As with any supplement, it’s best to take them on the advice of your health care practitioner, as they may recommend a specific quantity to take. This is especially true for patients who are already taking medication, particularly blood thinners such as ASA or warfarin – these patients should speak to their doctor before taking any form of omega-3 supplementation. It’s important to remember that any supplement is not intended to replace gaining that nutrient from food sources entirely and this is true for omega-3 supplements; you should be earning the majority of your daily omega intake through a proper nutritional diet, and using omega-3 supplements on the advice of your health care practitioner to bolster those levels if they are lacking.
Which Omega-3 Supplement is Right For You?
It’s important to compare the levels of nutrients offered by supplement brands with one another, and to consider the levels recommended for your dietary needs. It’s also recommended to check that the supplement focuses on bolstering EPA and DHA, rather than relying on ALA conversion; the ratio should be approximately 2/3 of DHA/EPA combined versus the volume of the capsule. For example, the Nutrasea brand of omega-3 supplements is very high in DHA and EPA.
It’s also important to consider whether you should be taking a supplement that contains only omega-3, or ones that have other vitamins and nutrients incorporated. For example, studies have shown that when absorbed the effects of vitamin D and omega-3 work together to improve chemical cell membrane processes mentioned before in the brain. The PRN Omega for Dry Eye brand contains both high amounts of DHA and EPA omega-3 as well as vitamin D3.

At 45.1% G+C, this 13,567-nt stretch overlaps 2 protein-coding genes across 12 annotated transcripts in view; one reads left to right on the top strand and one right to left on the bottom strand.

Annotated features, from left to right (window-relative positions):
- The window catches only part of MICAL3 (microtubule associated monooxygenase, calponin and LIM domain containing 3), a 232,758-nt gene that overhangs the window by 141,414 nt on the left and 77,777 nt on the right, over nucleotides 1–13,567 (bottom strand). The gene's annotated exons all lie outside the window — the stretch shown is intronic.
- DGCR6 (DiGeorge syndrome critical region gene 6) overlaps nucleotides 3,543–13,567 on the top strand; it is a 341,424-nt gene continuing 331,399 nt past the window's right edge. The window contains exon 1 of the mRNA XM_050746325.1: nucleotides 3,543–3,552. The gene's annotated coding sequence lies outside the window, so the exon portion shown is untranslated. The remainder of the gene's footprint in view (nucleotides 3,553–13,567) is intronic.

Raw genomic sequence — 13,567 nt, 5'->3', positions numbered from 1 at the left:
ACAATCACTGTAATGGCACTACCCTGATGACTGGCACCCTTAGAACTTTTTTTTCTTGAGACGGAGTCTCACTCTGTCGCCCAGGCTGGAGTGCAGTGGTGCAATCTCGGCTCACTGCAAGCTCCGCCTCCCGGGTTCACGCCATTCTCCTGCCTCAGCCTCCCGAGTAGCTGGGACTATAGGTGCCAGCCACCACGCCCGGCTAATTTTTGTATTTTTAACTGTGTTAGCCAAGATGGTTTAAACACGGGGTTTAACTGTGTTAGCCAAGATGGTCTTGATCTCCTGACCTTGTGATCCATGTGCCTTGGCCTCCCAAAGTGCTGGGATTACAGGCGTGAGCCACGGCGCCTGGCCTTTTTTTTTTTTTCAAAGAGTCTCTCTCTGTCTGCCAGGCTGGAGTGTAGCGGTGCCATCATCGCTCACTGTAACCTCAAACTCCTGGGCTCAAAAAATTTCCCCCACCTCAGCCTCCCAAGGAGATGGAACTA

The health benefits provided by omega-3 aren’t limited to just the eyes of course. Omega-3’s anti-inflammatory properties have been shown to help relieve some symptoms of rheumatoid arthritis. A higher dose of omega-3 has also been shown to improve heart health by reducing the levels of triglycerides – a fat that circulates through our blood that has been linked to a higher risk of heart disease – in our systems.
You should speak to your health care provider for more information about whether incorporating omega-3 supplements into your daily diet is right for you. At 360 Eyecare, we welcome patients who might have such questions and our optometrists are happy to make recommendations according to your unique eye care needs, so contact us at our Beaches or Rosedale offices to book your next eye exam today.